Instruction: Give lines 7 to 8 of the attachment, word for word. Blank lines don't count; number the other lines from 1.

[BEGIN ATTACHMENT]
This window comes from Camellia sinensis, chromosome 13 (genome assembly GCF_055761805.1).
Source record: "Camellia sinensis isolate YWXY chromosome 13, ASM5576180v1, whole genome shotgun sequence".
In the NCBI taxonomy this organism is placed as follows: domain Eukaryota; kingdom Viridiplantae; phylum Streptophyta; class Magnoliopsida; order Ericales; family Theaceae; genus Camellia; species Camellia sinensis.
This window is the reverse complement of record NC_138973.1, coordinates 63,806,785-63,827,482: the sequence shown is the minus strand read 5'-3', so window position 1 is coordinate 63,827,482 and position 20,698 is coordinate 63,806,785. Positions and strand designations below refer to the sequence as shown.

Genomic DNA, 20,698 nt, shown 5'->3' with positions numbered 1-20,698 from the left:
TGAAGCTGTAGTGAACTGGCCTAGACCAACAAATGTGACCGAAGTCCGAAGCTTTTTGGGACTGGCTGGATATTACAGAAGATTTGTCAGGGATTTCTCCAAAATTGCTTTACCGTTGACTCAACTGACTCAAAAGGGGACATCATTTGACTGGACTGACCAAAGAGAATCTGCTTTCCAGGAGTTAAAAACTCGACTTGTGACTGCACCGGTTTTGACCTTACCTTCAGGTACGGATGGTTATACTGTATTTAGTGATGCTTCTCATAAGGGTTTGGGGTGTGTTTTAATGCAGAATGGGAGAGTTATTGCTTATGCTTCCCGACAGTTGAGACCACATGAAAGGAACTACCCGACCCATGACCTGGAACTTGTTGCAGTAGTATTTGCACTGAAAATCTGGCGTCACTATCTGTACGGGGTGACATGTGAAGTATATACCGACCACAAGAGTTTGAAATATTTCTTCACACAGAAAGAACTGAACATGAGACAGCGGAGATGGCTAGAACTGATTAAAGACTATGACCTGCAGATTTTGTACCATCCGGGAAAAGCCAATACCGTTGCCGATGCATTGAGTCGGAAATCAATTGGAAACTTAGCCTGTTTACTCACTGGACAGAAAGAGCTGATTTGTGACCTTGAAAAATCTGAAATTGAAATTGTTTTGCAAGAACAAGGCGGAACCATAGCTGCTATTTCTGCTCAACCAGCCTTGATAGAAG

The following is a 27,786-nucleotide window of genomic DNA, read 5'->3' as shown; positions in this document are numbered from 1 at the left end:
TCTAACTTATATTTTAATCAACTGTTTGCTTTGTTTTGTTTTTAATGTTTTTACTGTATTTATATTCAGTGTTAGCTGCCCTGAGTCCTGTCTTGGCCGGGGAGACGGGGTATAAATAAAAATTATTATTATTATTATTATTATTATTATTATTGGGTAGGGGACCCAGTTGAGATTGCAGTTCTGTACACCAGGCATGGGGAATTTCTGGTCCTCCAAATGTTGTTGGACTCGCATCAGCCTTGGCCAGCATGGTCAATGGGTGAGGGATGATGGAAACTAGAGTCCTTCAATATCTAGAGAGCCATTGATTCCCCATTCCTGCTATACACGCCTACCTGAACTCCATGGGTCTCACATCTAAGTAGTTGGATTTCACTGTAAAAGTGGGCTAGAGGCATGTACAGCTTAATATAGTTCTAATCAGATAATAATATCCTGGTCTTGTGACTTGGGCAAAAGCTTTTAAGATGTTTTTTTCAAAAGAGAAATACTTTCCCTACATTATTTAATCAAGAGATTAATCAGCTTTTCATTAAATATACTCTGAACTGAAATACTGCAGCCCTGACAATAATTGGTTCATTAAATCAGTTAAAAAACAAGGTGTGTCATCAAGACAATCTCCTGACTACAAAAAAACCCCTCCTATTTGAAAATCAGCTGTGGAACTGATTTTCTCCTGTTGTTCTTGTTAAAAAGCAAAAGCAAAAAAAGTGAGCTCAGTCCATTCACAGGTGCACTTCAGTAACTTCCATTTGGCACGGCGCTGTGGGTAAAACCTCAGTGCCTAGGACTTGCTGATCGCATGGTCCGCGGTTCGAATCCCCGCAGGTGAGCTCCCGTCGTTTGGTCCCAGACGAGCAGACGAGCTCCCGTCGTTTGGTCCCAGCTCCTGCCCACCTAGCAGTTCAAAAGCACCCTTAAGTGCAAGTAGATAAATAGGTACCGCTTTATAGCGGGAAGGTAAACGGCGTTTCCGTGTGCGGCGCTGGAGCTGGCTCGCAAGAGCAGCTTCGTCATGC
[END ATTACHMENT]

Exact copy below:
The following is a 27,786-nucleotide window of genomic DNA, read 5'->3' as shown; positions in this document are numbered from 1 at the left end:
TCTAACTTATATTTTAATCAACTGTTTGCTTTGTTTTGTTTTTAATGTTTTTACTGTATTTATATTCAGTGTTAGCTGCCCTGAGTCCTGTCTTGGCCGGGGAGACGGGGTATAAATAAAAATTATTATTATTATTATTATTATTATTATTATTGGGTAGGGGACCCAGTTGAGATTGCAGTTCTGTACACCAGGCATGGGGAATTTCTGGTCCTCCAAATGTTGTTGGACTCGCATCAGCCTTGGCCAGCATGGTCAATGGGTGAGGGATGATGGAAACTAGAGTCCTTCAATATCTAGAGAGCCATTGATTCCCCATTCCTGCTATACACGCCTACCTGAACTCCATGGGTCTCACATCTAAGTAGTTGGATTTCACTGTAAAAGTGGGCTAGAGGCATGTACAGCTTAATATAGTTCTAATCAGATAATAATATCCTGGTCTTGTGACTTGGGCAAAAGCTTTTAAGATGTTTTTTTCAAAAGAGAAATACTTTCCCTACATTATTTAATCAAGAGATTAATCAGCTTTTCATTAAATATACTCTGAACTGAAATACTGCAGCCCTGACAATAATTGGTTCATTAAATCAGTTAAAAAACAAGGTGTGTCATCAAGACAATCTCCTGACTACAAAAAAACCCCTCCTATTTGAAAATCAGCTGTGGAACTGATTTTCTCCTGTTGTTCTTGTTAAAAAGCAAAAGCAAAAAAAGTGAGCTCAGTCCATTCACAGGTGCACTTCAGTAACTTCCATTTGGCACGGCGCTGTGGGTAAAACCTCAGTGCCTAGGACTTGCTGATCGCATGGTCCGCGGTTCGAATCCCCGCAGGTGAGCTCCCGTCGTTTGGTCCCAGACGAGCAGACGAGCTCCCGTCGTTTGGTCCCAGCTCCTGCCCACCTAGCAGTTCAAAAGCACCCTTAAGTGCAAGTAGATAAATAGGTACCGCTTTATAGCGGGAAGGTAAACGGCGTTTCCGTGTGCGGCGCTGGAGCTGGCTCGCAAGAGCAGCTTCGTCATGC